I'm not going to do it. Yeah, so all these things, they sound… but these micro… so this is what James Clear calls Atomic Habits, right? So an atom, as in a small atom, right? The very smallest increment… and it's these small changes that actually build up to to these macro habits that are what we're aiming for, right? But when we only focus on just, like, the macro habit only, and we don't actually look at, like, what's in the way of creating that habit, we just go “Why can't I drink more water?! I told myself I should drink more water! I berated myself to drink more water and it didn't work!” you know? They're all the same tactics that you know… bad teachers and neurotic parenting never worked for us either… we do to ourselves and wonder why it didn't work, you know? We've got to find the things that actually work for us. And then there's also remembering… I’m just using this example of water; I'm going to beat the dead horse, but you know like… why do I want to drink more water? Because sometimes there's this dangerous word that we're all very used to, and we're too used to it… we don't even know how damaging it is… and the word is “should”. I should drink more water, I should do this and anything that feels like an obligation, anything that feels, er, like you - you have to do it - that there's no autonomy within the, the choice - you know, there's no choice within it we don’t want to do it… we will - part of our mind will always rebel against it. And it's as simple as this, you know, if I need five pounds and I just take it from you - I just take it from your purse, right, you're not going to be happy about that.

Leah: I wouldn't be happy about that, please don't do that.

Dan: [laughing] …and I won’t, but if I asked you, I - I don't have much of a doubt you’d probably say “okay yeah you can have five pounds”

Leah: Of course!

Dan: And, in fact, you would enjoy that experience…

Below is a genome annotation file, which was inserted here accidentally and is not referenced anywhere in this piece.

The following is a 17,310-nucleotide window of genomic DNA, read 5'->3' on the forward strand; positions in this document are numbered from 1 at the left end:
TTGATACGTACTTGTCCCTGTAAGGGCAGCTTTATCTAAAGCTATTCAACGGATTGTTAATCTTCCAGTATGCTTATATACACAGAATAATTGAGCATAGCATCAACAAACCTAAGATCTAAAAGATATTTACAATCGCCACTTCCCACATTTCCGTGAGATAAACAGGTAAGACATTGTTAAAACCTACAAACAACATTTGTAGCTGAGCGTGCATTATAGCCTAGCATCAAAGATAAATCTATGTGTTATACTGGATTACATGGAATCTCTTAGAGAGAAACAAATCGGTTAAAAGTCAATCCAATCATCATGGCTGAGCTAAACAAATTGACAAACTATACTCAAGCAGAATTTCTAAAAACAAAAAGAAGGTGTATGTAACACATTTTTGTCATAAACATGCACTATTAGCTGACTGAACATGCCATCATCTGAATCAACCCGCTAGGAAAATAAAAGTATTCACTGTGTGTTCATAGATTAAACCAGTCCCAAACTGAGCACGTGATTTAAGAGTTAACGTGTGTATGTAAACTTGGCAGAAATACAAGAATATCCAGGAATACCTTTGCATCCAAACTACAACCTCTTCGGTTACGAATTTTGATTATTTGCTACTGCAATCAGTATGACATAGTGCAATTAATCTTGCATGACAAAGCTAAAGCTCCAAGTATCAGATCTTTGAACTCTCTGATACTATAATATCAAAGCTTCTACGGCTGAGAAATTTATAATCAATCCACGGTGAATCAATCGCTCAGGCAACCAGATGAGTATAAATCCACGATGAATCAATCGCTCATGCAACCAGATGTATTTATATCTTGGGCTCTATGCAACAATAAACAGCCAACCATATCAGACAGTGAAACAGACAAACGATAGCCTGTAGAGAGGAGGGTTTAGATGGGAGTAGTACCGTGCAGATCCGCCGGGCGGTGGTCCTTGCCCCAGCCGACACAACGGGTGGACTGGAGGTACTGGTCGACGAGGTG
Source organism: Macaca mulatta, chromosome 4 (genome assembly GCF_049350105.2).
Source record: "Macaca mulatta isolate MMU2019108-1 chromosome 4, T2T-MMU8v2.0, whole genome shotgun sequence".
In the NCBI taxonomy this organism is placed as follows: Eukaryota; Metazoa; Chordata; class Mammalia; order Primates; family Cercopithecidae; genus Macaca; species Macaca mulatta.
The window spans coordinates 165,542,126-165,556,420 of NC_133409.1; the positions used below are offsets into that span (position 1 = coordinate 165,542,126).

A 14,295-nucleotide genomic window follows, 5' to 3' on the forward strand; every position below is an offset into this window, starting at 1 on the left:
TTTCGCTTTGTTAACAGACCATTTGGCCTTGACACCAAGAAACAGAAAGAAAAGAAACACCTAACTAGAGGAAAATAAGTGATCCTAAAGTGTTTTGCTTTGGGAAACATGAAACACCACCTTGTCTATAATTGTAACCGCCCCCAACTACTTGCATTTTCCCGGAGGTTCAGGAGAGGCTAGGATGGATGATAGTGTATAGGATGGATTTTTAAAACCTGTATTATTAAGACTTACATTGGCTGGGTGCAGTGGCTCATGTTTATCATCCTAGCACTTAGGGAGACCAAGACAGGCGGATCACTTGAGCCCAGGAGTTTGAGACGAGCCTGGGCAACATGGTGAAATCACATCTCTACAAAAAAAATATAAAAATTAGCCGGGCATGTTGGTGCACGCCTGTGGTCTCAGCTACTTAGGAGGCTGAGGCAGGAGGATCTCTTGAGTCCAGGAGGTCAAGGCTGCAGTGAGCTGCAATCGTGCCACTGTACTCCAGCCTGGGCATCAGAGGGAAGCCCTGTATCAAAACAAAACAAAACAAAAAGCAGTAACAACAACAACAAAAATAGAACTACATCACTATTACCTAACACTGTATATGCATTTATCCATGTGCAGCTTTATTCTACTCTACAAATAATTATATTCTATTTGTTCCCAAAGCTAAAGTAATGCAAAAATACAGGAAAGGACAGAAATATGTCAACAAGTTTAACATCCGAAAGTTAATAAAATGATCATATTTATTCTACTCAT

Leah: Yeah!

Dan: Because you have the choice. You have the autonomy. So actually you go well, yeah, I like this!

Leah: I can help, I can help!

Dan: I get to help! So it actually meets some of your own needs: a need for contribution, a need to help someone. So these things, they apply to others as they do to ourselves if I - I think of it; “oh, I should do it” and it's an obligation, it's the best way to not do it, you know? Instead I can look at why do I want to do it? For one thing, just rephrasing it to “I want to drink more water” rather than “I should drink more water” changes it immediately, makes it enticing - makes it something you realise “oh, it's it's actually something that will benefit…” like, how will it meet my needs? Well, I want to drink more water because I'll feel, er, more energised throughout the day, my voice won't get tired and it will help my career and all these…

Leah: There'll be less editing…

Dan: Less editing! And so that's what I’m talking about in terms of a context, right? All of those reasons why you want to do something. All the - all the positive needs it will meet helps you understand. Not just “I should drink more water” which is decontextualised; you're understanding it with the whole context, yeah? And then you're also being able to focus on the specific barriers to creating that habit by just dealing with the minute obstacles in it each time.

Leah: Well, let's talk about setting yourself realistic expectations then. What do you think - what do you want to say around that?

Dan: Yeah, realistic expectations is… I wrote a - I wrote a blog post about this actually on my - on my website and, er, I - I think I called it, um, “Actors, Lower Your Expectations!”

Leah: Oh, harsh! It sounds so harsh!

Dan [laughing] Yeah, yeah, I like a little clickbaity title! Then I fill that with a bunch of lovey-dovey stuff!

Both: [laughing]

Dan: But I, I - it was talking about the difference between there's - there’s this, er, I think there’s - I think there's something that's Epictetus, it’s a